Adult-use marijuana legalization in New York under Gov. Andrew Cuomo’s proposal would net the state close to $800 million in tax revenues and create more than 50,000 jobs by 2027, according to estimates in a new report by a major industry player. Under the Legislature’s proposal, the report’s authors, James Parrot and Michele Mattingly, project tax revenues by 2027 of $469 million.
The report – Economic and Revenue Impact of Marijuana Legalization in NYS – A Fresh Look – was published by the Center of NYC Affairs at The New School and funded by Scotts Miracle-Gro, a fertilizer manufacturer hoping to provide its product to commercial marijuana cultivation operations throughout the state. Parrot and Mattingly contend that legalizing cannabis in New York would go a long way toward plugging the holes in the state’s budget precipitated by the coronavirus pandemic.
“As New York works to develop new revenue streams to address critical budget needs and repair the economy in the wake of the COVID-19 crisis, legalization provides a substantial opportunity to create new and diverse small businesses, quality jobs and strengthen rural and urban economies and communities,” Parrott said.
Parrot and Mattingly think it likely New York will legalize adult-use marijuana this year, given Gov. Cuomo’s and the Democratic-controlled legislature’s commitment to the measure. In recent times, each has indicated a willingness to compromise, with previous efforts to legalize cannabis faltering over disagreements on how to tax sales and allocate revenues. The fact neighboring New Jersey voted to legalize adult-use marijuana through a ballot measure and is set to finally pass enabling legislation makes it all the more important New York’s executive branch and legislature find common ground on the measure, or risk losing out on cannabis tax dollars.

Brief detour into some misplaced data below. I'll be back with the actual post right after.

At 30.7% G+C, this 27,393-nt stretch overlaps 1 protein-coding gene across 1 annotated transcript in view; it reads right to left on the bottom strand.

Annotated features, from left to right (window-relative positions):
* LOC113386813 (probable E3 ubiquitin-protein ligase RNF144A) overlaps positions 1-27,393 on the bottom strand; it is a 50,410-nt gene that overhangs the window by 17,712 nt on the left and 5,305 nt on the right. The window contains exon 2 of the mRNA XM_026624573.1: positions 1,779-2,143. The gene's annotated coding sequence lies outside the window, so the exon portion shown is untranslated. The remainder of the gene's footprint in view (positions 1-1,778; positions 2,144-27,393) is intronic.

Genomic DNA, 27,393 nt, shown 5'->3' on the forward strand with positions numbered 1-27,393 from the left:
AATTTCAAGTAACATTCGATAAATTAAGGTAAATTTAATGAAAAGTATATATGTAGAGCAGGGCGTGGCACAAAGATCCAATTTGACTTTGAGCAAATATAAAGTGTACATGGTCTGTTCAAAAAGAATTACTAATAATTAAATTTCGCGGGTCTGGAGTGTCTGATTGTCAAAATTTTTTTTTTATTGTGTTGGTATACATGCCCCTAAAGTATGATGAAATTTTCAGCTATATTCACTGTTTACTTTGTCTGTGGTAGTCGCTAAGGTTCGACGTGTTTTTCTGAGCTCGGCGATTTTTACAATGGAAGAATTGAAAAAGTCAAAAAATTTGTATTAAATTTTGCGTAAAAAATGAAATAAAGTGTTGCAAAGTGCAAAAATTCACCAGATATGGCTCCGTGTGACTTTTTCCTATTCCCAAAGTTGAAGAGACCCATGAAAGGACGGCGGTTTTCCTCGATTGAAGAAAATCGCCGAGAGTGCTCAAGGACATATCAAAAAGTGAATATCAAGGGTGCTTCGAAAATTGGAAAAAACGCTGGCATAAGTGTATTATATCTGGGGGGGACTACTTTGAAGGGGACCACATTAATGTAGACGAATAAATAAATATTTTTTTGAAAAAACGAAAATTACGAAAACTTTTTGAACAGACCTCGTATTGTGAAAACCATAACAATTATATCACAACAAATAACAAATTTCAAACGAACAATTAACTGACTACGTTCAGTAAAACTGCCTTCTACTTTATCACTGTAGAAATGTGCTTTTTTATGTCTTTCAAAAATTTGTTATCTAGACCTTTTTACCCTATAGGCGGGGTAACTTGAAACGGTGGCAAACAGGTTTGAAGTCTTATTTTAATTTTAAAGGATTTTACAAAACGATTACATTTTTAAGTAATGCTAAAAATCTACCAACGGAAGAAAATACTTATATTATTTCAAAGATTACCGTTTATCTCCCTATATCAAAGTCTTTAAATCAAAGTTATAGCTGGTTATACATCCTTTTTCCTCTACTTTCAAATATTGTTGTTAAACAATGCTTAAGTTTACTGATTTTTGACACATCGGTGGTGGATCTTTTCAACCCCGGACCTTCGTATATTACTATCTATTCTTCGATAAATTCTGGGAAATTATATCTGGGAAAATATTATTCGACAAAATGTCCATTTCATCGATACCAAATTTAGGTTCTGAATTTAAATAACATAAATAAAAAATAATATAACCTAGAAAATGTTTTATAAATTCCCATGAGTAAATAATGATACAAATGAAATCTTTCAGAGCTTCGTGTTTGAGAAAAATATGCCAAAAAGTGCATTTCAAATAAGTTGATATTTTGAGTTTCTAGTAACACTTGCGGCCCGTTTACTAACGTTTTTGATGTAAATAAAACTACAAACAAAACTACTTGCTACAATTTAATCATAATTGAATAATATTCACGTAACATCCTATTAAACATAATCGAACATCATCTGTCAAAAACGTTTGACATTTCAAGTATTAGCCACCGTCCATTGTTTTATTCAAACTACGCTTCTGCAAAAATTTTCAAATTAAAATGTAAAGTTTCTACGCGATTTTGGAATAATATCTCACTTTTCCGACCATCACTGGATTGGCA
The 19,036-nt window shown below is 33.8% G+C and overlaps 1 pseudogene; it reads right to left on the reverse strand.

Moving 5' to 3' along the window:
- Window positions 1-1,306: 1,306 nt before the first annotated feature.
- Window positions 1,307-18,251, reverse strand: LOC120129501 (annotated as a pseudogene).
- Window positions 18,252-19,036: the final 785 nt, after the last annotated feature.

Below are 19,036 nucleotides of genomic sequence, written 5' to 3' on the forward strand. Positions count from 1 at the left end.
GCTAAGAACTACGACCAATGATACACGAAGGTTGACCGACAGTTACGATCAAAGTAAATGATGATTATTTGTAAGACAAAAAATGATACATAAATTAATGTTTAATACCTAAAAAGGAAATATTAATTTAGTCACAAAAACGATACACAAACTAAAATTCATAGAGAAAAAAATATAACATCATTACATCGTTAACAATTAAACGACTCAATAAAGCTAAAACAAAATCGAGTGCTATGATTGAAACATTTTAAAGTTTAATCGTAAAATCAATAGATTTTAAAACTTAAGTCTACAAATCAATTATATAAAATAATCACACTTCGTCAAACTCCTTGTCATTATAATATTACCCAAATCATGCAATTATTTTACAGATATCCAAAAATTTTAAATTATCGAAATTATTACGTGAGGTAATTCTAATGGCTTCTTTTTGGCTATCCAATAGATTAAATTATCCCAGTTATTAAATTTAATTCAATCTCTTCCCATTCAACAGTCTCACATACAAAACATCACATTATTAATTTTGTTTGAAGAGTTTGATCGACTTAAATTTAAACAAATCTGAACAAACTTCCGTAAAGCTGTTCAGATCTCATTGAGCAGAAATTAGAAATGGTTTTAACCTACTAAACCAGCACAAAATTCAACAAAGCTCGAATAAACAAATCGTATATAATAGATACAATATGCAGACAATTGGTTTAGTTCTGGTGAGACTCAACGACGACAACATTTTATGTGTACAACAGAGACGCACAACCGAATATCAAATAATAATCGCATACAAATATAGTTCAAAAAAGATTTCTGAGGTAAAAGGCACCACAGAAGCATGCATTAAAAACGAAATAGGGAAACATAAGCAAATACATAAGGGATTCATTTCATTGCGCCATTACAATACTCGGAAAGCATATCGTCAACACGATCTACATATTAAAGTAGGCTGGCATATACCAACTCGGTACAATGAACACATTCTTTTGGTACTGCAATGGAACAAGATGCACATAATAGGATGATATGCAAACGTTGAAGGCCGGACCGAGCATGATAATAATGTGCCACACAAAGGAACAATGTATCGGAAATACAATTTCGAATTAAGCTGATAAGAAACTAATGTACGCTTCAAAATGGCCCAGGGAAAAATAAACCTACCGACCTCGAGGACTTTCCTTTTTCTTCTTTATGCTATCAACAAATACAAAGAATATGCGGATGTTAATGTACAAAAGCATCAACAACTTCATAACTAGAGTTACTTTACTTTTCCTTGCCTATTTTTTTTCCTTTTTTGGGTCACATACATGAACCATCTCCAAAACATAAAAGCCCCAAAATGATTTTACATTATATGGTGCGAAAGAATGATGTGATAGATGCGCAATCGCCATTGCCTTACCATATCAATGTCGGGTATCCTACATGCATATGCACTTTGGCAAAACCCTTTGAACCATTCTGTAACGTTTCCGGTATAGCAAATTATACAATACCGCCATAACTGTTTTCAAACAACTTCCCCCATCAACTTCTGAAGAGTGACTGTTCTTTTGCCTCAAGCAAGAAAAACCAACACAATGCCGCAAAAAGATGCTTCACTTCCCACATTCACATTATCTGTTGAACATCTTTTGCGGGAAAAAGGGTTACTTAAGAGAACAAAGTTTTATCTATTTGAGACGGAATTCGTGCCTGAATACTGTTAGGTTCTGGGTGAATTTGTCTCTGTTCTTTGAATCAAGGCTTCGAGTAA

Assuming New York legalized this year, Parrot and Mattingly estimate there would be $526 million of retail marijuana sales in fiscal year 2023, with this rising to $2.6 billion by 2027. This assumes the legal market’s share of marijuana sales in New York would rise from 14 percent to 62 percent over that four-year period.
Parrot and Mattingly extrapolate that $2.6 billion in retail sales by 2027 for a product grown and processed in New York would translate to 50,806 new jobs, $2.2 billion in employee compensation, $4.7 billion in value added to the state’s economy and $6.1 billion in total economic output.
“Legalization will create the opportunity to expand the fledgling medical marijuana industry and, to some extent, develop an entirely new legal adult-use cannabis industry,” Parrott and Mattingly said.
Gov. Cuomo’s proposed budget for fiscal year 2022 includes provisions to legalize marijuana and introduce social equity measures such as granting priority for cannabis business licenses to individuals from communities most harmed by prohibition, and zero or low interest loans for small businesses. Some Democratic lawmakers say these social equity provisions don’t go far enough and are calling for grant funding and other direct sources of revenue to marginalized communities.
Parrot and Mattingly’s analysis corresponds relatively closely to a similar 2019 analysis by the Rockefeller Institute of Government, which gave a low-end estimate of $4.1 billion and high-end estimate of $8.4 billion of economic output in New York following marijuana legalization.